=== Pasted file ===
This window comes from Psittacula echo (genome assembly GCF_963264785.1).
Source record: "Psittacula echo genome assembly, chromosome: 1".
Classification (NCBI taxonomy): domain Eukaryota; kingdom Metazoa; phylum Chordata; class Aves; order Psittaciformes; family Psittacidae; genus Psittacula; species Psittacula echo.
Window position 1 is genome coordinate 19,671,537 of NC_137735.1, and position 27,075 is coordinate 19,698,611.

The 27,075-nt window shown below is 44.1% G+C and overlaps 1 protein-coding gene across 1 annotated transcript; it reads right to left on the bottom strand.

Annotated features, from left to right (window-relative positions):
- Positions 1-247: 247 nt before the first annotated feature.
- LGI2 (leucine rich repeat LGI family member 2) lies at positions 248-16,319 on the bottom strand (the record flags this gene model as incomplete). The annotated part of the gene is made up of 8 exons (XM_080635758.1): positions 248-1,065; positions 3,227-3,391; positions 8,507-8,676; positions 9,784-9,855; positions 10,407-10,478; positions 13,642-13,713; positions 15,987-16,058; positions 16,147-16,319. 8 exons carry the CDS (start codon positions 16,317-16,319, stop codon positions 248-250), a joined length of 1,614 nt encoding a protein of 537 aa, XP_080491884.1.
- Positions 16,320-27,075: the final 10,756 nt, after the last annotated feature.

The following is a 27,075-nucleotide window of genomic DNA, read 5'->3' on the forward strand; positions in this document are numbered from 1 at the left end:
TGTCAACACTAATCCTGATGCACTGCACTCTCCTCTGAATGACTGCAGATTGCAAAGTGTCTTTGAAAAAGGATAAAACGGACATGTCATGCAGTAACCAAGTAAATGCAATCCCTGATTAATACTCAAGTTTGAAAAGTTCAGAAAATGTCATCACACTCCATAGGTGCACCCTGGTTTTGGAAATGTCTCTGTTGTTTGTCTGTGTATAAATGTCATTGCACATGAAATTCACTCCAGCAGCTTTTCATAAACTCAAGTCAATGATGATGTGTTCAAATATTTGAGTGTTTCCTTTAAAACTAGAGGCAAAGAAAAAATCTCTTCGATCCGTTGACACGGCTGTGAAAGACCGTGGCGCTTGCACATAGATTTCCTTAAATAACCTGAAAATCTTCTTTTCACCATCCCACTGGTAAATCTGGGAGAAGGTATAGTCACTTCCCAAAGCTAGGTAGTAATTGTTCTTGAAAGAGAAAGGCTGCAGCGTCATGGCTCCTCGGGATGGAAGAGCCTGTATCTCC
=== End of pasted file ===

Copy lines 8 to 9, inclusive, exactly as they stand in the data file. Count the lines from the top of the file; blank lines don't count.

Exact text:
- LGI2 (leucine rich repeat LGI family member 2) lies at positions 248-16,319 on the bottom strand (the record flags this gene model as incomplete). The annotated part of the gene is made up of 8 exons (XM_080635758.1): positions 248-1,065; positions 3,227-3,391; positions 8,507-8,676; positions 9,784-9,855; positions 10,407-10,478; positions 13,642-13,713; positions 15,987-16,058; positions 16,147-16,319. 8 exons carry the CDS (start codon positions 16,317-16,319, stop codon positions 248-250), a joined length of 1,614 nt encoding a protein of 537 aa, XP_080491884.1.
- Positions 16,320-27,075: the final 10,756 nt, after the last annotated feature.